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Secrets for Tender Steak

Updated on October 7, 2017
Athlyn Green profile image

Athlyn Green enjoys discovering innovative cooking tricks and shares these with others.

Barbecued and Sizzled to Perfection

Tender steaks cooked on a grill.
Tender steaks cooked on a grill. | Source

Secrets for Tender Steak

How do you cook tender steak? Why is it that some steak almost falls off the bone, whereas other meat is tough and stringy and could be a close twin to old shoe leather?

Many people pick up what looks to be a good steak but when they come home and cook it, they are disappointed with the final results.

A juicy, melt-in-your-mouth steak, starts with your meat selection. If you buy the wrong cut, your steak may be bitter, tough or dry. Many home chefs wonder why their steaks are less than stellar. Even cuts traditionally thought to be a good choice for steak can prove disappointing.

If you want to master the art of grilling tender steaks, read on for tips about how to choose and prepare tender steak. A little know-how can make a world of difference as to how your steak turns out.

Steaks Cooking on Grill

Your steak can be as tender as the cut, but other factors also contribute to how tender your steak will be as it cooks up.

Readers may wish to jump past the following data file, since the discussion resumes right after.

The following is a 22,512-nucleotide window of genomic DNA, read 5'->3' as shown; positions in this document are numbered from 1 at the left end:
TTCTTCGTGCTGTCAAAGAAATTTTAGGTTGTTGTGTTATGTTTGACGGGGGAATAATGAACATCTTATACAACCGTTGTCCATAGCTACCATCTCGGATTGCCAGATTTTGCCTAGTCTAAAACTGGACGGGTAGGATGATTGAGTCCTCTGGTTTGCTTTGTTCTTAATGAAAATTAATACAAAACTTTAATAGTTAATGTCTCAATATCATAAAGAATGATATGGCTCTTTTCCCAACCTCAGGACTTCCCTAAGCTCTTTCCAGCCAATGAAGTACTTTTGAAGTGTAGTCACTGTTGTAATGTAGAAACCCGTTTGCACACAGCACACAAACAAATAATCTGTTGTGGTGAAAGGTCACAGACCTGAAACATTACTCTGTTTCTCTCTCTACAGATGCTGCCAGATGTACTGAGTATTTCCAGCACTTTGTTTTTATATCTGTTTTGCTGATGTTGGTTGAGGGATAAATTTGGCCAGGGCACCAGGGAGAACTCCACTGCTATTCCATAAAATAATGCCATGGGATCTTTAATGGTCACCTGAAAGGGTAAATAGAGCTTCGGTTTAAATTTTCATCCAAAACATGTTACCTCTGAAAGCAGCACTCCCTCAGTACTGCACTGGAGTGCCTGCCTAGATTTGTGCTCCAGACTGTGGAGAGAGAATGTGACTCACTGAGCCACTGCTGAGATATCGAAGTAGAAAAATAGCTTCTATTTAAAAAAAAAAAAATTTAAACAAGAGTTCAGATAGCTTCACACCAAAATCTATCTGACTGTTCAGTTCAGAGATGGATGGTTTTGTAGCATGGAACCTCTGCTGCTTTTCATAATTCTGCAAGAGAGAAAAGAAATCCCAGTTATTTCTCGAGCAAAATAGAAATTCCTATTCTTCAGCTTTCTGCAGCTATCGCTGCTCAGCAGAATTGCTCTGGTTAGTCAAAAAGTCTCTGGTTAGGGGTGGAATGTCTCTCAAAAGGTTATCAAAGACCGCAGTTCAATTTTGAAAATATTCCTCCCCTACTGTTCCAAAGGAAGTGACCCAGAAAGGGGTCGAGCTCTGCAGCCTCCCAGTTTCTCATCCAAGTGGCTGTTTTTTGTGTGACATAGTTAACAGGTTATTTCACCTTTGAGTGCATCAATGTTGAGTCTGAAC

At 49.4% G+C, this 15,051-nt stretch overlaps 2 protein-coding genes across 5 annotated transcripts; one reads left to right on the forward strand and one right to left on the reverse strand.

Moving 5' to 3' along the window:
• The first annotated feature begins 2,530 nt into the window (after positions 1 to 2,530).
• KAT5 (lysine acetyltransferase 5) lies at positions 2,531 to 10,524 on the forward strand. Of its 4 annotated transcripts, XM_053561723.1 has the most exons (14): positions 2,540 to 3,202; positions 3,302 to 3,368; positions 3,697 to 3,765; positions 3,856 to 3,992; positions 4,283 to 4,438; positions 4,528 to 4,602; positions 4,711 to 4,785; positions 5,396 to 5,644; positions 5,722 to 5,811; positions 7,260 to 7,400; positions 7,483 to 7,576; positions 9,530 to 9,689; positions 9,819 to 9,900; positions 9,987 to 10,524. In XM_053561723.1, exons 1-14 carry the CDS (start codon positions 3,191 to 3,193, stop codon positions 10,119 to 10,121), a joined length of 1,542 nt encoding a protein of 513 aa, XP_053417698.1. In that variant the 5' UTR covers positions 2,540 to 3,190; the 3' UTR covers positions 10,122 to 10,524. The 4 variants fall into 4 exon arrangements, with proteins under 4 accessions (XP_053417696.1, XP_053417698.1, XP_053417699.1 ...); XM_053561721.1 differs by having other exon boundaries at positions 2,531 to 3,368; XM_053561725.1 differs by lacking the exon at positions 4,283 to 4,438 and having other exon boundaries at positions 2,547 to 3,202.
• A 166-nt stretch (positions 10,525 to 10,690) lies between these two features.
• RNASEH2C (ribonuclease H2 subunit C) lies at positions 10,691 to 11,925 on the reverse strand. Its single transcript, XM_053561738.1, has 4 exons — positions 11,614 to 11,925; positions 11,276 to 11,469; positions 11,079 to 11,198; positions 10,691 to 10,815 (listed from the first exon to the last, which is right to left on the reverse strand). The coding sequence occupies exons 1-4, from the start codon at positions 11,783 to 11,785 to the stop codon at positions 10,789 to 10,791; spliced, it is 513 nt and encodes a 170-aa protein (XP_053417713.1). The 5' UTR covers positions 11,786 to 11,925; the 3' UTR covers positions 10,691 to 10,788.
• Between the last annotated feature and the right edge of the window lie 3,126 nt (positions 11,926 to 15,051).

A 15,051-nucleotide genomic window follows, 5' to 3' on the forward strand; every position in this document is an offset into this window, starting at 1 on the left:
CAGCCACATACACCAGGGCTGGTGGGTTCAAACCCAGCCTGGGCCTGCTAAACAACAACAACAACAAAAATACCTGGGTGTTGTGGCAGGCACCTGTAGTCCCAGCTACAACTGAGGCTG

Your steak can be as tender as the cut, but other factors also contribute to how tender your steak will be as it cooks up. | Source

Grade, Choice and Thickness

Cooking up tender steak starts first of all with:

  1. Grade of Meat--The grade of meat you buy. "Prime" is more tender than "Choice." If your steak is a lower grade of meat, all the tricks in the world won't make it something it is not.
  2. Choice of Cut--Your choice of cut plays a huge role in how tender your steak will ultimately turn out to be. Will it be blade steak, rib-eye, sirloin, strip, tenderloin, or T-bone? (See information below on a good cut to choose for tender steak.)
  3. Steak Thickness--How thick your steak is makes a difference because thin steaks tend to cook too fast and dry out. Aim for 3/4'-11/2" thickness, which will help when cooking because thicker-cut meat stays juicier.